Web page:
Stern: Well, the Ukrainian government has been very careful in its response, and in fact, we haven't really heard from President Yanukovych at all since the giant demonstrations and clashes yesterday. There have been reactions from the government. The speaker of the parliament has called for dialogue between the opposition and the government. The opposition is sticking by its demands that the government Prime Minister Nikolai Azarov resign, that they have fresh presidential elections, fresh parliamentary elections. President Yanukovych apparently has spoken to EU leaders and he is now sending a delegation to Brussels to reopen discussions, as they say, about some aspects of the association agreement.
Werman: Are there any signs that Yanukovych is nervous about these demonstrations?
Stern: Yes, I think he's very nervous. There are a lot of signs. What that nervousness means and what he will ultimately do is really the big question. Nobody knows. So, the government does feel pressure - there's no question about it. And they are making moves. In fact, President Yanukovych is going to investigate police violence, and when the police did crack down on the demonstrators, he said that he was deeply outraged. There has been reaction and there has been some moves towards the demonstrators, but obviously it's not what they want ultimately.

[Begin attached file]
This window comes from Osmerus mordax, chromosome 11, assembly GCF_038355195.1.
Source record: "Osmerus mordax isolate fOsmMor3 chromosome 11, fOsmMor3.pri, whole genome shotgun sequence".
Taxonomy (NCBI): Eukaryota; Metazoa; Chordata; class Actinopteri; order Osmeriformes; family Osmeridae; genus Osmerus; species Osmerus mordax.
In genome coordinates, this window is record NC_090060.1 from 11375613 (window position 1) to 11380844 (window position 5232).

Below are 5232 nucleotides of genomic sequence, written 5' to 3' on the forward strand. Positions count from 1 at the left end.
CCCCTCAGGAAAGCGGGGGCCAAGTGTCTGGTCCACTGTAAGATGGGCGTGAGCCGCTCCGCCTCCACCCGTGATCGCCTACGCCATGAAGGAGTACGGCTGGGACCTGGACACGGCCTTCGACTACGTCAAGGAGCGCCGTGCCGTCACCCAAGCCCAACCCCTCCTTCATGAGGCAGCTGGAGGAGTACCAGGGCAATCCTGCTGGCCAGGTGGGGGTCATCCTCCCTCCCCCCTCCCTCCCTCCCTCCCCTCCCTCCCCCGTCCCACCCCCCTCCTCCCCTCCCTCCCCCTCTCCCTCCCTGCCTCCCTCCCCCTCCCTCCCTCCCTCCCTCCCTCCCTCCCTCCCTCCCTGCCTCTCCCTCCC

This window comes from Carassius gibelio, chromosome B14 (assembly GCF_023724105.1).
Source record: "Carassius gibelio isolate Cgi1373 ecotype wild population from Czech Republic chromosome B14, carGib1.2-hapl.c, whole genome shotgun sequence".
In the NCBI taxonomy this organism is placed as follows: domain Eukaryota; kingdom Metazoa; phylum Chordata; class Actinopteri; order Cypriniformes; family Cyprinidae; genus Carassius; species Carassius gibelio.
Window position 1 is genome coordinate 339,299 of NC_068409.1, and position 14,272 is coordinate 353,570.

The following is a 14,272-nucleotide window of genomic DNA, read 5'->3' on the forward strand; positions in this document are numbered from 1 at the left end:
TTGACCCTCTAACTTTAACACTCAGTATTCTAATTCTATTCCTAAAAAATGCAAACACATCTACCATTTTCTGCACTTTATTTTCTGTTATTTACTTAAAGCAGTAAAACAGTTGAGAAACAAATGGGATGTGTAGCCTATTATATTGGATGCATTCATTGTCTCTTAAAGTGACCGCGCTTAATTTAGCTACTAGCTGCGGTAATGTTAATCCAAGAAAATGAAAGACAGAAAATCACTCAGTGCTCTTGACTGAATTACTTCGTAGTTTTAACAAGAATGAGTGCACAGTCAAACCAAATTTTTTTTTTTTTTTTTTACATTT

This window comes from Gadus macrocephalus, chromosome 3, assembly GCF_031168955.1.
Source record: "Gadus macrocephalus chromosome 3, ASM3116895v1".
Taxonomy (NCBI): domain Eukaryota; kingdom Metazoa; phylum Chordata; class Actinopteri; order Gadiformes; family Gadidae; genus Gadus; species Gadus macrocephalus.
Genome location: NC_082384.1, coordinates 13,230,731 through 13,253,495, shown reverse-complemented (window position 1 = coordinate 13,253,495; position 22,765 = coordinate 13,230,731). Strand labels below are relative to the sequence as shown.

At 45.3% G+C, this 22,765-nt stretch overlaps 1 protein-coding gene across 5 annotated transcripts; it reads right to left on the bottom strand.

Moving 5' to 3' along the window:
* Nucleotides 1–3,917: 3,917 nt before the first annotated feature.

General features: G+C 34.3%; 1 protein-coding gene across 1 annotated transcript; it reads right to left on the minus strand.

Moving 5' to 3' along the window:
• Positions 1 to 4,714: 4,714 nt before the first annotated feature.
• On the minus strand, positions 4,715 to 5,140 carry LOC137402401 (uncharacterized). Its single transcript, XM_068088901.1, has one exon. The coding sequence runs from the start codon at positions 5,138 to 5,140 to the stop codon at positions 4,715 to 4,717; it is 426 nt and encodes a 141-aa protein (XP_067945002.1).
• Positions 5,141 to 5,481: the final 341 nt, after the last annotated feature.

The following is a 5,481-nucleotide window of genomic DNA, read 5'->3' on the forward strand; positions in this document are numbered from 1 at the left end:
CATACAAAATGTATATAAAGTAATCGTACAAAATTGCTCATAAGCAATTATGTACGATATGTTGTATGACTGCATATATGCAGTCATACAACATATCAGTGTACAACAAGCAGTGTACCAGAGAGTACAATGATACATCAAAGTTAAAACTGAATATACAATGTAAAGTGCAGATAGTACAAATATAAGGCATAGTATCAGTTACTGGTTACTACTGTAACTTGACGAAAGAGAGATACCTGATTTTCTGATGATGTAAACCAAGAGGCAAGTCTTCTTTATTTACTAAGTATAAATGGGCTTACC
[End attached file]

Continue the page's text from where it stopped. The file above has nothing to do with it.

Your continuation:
Werman: And yet I hear that demonstrators are starting to set up tents in the city, and it doesn't sound like they're going anywhere soon?
Stern: No, they're not. These protests have been very much demonstrator driven. The opposition has been basically swept along by a wave. There are a lot of indications that they are either not in control or they're just reacting.
Werman: The BBC's David Stern there in Kiev. For a little more background on the crisis there, we turn to another BBC reporter, Irena Taranyuk, who grew up in the western part of Ukraine. Why do the EU and Russia care so much about Ukraine, Irena? I mean, give us a sense of why this little former Soviet Republic means so much?